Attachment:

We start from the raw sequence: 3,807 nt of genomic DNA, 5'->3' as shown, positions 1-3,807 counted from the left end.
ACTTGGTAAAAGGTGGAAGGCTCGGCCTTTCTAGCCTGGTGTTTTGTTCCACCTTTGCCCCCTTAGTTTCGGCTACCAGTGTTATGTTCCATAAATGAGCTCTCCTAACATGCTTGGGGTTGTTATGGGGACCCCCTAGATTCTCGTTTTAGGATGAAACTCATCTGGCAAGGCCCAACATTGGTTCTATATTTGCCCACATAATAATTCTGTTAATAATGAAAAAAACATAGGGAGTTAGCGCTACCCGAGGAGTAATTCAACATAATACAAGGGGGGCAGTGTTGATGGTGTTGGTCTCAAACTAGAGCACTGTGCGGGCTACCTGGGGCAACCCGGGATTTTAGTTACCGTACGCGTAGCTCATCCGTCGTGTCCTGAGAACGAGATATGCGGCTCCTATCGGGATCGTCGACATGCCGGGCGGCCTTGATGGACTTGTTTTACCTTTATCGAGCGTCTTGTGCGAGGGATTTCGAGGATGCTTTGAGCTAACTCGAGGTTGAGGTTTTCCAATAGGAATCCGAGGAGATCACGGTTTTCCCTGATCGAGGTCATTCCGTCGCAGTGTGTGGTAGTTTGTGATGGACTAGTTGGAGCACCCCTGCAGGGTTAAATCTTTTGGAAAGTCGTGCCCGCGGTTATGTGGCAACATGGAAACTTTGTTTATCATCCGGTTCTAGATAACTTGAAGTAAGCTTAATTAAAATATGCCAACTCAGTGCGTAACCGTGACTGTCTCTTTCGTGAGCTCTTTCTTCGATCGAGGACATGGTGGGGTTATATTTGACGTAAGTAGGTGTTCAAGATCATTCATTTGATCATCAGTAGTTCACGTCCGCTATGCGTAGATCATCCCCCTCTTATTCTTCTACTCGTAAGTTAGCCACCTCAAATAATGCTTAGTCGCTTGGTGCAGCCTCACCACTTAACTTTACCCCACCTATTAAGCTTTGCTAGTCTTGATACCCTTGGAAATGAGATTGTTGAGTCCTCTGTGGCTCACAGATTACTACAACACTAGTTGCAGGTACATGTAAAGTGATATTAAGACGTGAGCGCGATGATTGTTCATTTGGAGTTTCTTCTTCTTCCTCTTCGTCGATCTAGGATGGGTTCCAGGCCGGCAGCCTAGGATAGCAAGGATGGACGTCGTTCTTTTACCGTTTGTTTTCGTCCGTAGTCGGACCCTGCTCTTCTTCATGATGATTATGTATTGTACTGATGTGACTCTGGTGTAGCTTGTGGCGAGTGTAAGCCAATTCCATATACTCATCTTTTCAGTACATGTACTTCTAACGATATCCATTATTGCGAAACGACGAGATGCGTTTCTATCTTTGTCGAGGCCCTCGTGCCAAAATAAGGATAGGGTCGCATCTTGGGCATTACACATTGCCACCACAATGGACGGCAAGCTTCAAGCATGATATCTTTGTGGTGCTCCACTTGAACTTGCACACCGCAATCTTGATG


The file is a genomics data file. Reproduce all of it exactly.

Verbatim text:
We start from the raw sequence: 3,807 nt of genomic DNA, 5'->3' as shown, positions 1-3,807 counted from the left end.
ACTTGGTAAAAGGTGGAAGGCTCGGCCTTTCTAGCCTGGTGTTTTGTTCCACCTTTGCCCCCTTAGTTTCGGCTACCAGTGTTATGTTCCATAAATGAGCTCTCCTAACATGCTTGGGGTTGTTATGGGGACCCCCTAGATTCTCGTTTTAGGATGAAACTCATCTGGCAAGGCCCAACATTGGTTCTATATTTGCCCACATAATAATTCTGTTAATAATGAAAAAAACATAGGGAGTTAGCGCTACCCGAGGAGTAATTCAACATAATACAAGGGGGGCAGTGTTGATGGTGTTGGTCTCAAACTAGAGCACTGTGCGGGCTACCTGGGGCAACCCGGGATTTTAGTTACCGTACGCGTAGCTCATCCGTCGTGTCCTGAGAACGAGATATGCGGCTCCTATCGGGATCGTCGACATGCCGGGCGGCCTTGATGGACTTGTTTTACCTTTATCGAGCGTCTTGTGCGAGGGATTTCGAGGATGCTTTGAGCTAACTCGAGGTTGAGGTTTTCCAATAGGAATCCGAGGAGATCACGGTTTTCCCTGATCGAGGTCATTCCGTCGCAGTGTGTGGTAGTTTGTGATGGACTAGTTGGAGCACCCCTGCAGGGTTAAATCTTTTGGAAAGTCGTGCCCGCGGTTATGTGGCAACATGGAAACTTTGTTTATCATCCGGTTCTAGATAACTTGAAGTAAGCTTAATTAAAATATGCCAACTCAGTGCGTAACCGTGACTGTCTCTTTCGTGAGCTCTTTCTTCGATCGAGGACATGGTGGGGTTATATTTGACGTAAGTAGGTGTTCAAGATCATTCATTTGATCATCAGTAGTTCACGTCCGCTATGCGTAGATCATCCCCCTCTTATTCTTCTACTCGTAAGTTAGCCACCTCAAATAATGCTTAGTCGCTTGGTGCAGCCTCACCACTTAACTTTACCCCACCTATTAAGCTTTGCTAGTCTTGATACCCTTGGAAATGAGATTGTTGAGTCCTCTGTGGCTCACAGATTACTACAACACTAGTTGCAGGTACATGTAAAGTGATATTAAGACGTGAGCGCGATGATTGTTCATTTGGAGTTTCTTCTTCTTCCTCTTCGTCGATCTAGGATGGGTTCCAGGCCGGCAGCCTAGGATAGCAAGGATGGACGTCGTTCTTTTACCGTTTGTTTTCGTCCGTAGTCGGACCCTGCTCTTCTTCATGATGATTATGTATTGTACTGATGTGACTCTGGTGTAGCTTGTGGCGAGTGTAAGCCAATTCCATATACTCATCTTTTCAGTACATGTACTTCTAACGATATCCATTATTGCGAAACGACGAGATGCGTTTCTATCTTTGTCGAGGCCCTCGTGCCAAAATAAGGATAGGGTCGCATCTTGGGCATTACACATTGCCACCACAATGGACGGCAAGCTTCAAGCATGATATCTTTGTGGTGCTCCACTTGAACTTGCACACCGCAATCTTGATG